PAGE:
The Commodity Futures Trading Commission (CFTC) sued former MF Global Holdings Ltd. Chief Executive Officer Jon Corzine for failing to properly oversee the company as it spiraled toward bankruptcy in 2011. The regulator also sued MF Global’s former assistant treasurer Edith O’Brien and said it reached a settlement with subsidiary MF Global Inc. to pay all funds due to customers and impose a $100 million penalty. That settlement is subject to court approval.
“Turning a profit is not the only job of the person at the top of a CFTC-regulated firm,” CFTC Enforcement Director David Meister said in a statement on the regulator’s website. “Particularly in times of crisis, the person in control, like the CEO here, must do what’s necessary to prevent unlawful uses of customer money, so that customers’ money is still there if and when the music stops.”
MF Global’s collapse led to billions of dollars in missing client funds at the broker dealer and the eighth-biggest bankruptcy in U.S. history.
Corzine, who served as a senator and governor from New Jersey and was once a co-chairman of Goldman Sachs Group Inc., presided over MF Global before it filed for bankruptcy on Oct. 31, 2011. Wrong-way $6.3 billion trades on bonds of some of Europe’s most-indebted nations helped destroy the company and its brokerage unit, MF Global Inc., which listed assets of $41 billion and debt of $39.7 billion in its Chapter 11 filing.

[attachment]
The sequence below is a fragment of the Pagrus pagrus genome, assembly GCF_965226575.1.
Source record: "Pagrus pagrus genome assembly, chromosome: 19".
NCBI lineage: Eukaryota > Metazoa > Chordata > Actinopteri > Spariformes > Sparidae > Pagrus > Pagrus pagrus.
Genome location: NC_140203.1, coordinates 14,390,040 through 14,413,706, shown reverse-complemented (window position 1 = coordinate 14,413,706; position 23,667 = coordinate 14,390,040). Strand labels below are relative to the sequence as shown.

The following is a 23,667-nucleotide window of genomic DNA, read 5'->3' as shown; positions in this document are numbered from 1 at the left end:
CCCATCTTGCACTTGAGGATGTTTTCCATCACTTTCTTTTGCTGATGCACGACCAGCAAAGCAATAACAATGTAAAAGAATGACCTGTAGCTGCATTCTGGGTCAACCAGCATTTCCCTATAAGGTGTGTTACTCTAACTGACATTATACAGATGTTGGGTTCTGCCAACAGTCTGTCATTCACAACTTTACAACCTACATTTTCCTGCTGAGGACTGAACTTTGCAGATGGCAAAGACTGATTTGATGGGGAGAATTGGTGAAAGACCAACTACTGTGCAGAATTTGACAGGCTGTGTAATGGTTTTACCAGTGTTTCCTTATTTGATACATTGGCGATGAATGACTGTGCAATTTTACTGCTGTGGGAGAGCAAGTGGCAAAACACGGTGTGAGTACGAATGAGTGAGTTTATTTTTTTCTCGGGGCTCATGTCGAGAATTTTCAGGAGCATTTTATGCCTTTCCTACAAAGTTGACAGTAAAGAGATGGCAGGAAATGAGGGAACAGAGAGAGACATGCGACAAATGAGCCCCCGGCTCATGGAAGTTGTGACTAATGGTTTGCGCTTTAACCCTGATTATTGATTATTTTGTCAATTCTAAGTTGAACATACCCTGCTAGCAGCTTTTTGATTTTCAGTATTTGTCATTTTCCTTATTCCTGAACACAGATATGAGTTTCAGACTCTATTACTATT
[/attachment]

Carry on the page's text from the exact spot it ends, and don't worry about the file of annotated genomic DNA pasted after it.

Corzine, 66, has been faulted by Congressional lawmakers, former customers who have named him in a class-action lawsuit, and the trustees overseeing the wind-down of MF Global. The Federal Bureau of Investigation also started a probe of the events leading to the bankruptcy, when as much as $1.6 billion in client funds went missing. No charges have been filed in the case.
“I think Corzine clearly has to decide whether to fight to the end or make a quick exit and resolve the matter,” said Michael Weinstein, a former trial attorney with the U.S. Department of Justice. Weinstein, speaking before the lawsuit was filed, said Corzine’s defense may include an argument that the regulator is suing for political reasons rather than trying to resolve a dispute.
Corzine wasn’t informed that customer funds were at risk or were being used improperly, and there is no evidence that he failed to work with management to try and turn around a failing company, Corzine spokesman Steve Goldberg said in a statement before the complaint was filed.
“Although the intense emotion and anger expressed by individuals who were affected by the collapse of MF Global is compelling and not to be understated, justice would not be served if Mr. Corzine were to be blamed for alleged mistakes that were made without his knowledge and that he did not cause or direct,” Goldberg said.
He cited CFTC comments from as early as November 2011 that blamed Corzine as evidence that the agency is bowing to “political pressure to hold someone liable for the failure of MF Global.”